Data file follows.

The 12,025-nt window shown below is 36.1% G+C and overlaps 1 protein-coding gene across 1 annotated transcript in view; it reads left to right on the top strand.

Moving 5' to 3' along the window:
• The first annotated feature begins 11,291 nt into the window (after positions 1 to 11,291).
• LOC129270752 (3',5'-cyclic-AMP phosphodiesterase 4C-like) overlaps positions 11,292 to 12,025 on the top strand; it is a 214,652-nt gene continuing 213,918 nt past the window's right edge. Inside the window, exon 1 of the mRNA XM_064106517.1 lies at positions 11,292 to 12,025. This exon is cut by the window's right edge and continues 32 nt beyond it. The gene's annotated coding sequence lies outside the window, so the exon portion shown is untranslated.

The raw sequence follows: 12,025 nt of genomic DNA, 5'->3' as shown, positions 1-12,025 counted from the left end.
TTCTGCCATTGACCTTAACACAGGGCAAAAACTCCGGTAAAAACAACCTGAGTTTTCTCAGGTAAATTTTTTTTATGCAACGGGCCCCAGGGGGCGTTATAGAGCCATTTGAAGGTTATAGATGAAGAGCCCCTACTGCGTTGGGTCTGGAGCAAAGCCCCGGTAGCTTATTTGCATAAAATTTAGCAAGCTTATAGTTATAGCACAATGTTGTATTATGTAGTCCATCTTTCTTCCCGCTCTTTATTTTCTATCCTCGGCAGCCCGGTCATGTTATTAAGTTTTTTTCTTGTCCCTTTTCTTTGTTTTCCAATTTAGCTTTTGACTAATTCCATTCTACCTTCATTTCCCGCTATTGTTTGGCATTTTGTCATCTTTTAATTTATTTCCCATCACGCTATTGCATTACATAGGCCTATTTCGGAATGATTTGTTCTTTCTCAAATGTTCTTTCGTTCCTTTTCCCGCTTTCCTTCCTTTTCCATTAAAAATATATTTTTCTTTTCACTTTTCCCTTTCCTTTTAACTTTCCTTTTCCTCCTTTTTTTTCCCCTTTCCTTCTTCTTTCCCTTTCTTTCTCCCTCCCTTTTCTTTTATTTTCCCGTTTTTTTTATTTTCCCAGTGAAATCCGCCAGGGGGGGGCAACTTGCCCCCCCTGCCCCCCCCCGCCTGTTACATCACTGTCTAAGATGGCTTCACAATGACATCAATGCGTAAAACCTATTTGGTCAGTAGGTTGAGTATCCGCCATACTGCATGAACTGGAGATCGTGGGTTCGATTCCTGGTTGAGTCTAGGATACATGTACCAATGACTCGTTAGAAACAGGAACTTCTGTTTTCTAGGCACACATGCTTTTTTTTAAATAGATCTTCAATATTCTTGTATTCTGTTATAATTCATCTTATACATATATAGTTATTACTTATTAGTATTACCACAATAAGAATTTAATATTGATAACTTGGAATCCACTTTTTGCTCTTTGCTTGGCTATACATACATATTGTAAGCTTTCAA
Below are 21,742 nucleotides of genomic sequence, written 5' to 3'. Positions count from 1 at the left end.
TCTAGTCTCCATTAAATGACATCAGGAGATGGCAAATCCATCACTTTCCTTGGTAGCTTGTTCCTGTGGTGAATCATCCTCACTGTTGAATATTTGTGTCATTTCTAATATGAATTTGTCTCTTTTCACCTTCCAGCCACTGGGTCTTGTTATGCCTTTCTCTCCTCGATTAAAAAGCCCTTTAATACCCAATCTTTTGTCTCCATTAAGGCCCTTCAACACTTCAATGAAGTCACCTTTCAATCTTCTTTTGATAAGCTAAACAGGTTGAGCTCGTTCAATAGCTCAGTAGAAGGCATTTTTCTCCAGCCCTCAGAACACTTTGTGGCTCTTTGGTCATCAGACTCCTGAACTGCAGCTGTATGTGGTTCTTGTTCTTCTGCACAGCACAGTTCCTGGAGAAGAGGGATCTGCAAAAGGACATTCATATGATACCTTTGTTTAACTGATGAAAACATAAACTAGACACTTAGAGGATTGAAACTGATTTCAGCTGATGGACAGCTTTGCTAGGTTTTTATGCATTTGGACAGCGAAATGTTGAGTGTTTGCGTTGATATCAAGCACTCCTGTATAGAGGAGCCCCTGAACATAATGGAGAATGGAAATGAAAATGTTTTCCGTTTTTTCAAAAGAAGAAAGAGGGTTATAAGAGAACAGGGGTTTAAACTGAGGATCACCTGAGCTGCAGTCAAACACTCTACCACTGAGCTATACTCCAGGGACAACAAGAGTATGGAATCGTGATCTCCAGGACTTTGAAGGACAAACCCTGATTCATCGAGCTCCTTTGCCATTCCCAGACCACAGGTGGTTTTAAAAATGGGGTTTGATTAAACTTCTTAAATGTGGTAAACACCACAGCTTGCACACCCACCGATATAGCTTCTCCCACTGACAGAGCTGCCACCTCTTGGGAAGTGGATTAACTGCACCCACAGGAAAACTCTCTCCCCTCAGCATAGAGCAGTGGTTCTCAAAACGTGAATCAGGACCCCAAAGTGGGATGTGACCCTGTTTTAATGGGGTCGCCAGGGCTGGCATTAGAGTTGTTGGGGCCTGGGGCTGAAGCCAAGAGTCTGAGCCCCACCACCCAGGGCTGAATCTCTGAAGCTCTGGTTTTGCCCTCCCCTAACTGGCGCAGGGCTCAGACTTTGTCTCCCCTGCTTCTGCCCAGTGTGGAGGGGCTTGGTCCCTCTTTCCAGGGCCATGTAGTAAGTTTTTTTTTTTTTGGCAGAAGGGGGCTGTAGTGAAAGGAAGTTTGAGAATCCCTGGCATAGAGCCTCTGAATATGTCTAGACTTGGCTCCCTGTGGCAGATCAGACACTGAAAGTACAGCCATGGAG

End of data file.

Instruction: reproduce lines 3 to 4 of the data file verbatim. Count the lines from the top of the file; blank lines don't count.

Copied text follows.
• The first annotated feature begins 11,291 nt into the window (after positions 1 to 11,291).
• LOC129270752 (3',5'-cyclic-AMP phosphodiesterase 4C-like) overlaps positions 11,292 to 12,025 on the top strand; it is a 214,652-nt gene continuing 213,918 nt past the window's right edge. Inside the window, exon 1 of the mRNA XM_064106517.1 lies at positions 11,292 to 12,025. This exon is cut by the window's right edge and continues 32 nt beyond it. The gene's annotated coding sequence lies outside the window, so the exon portion shown is untranslated.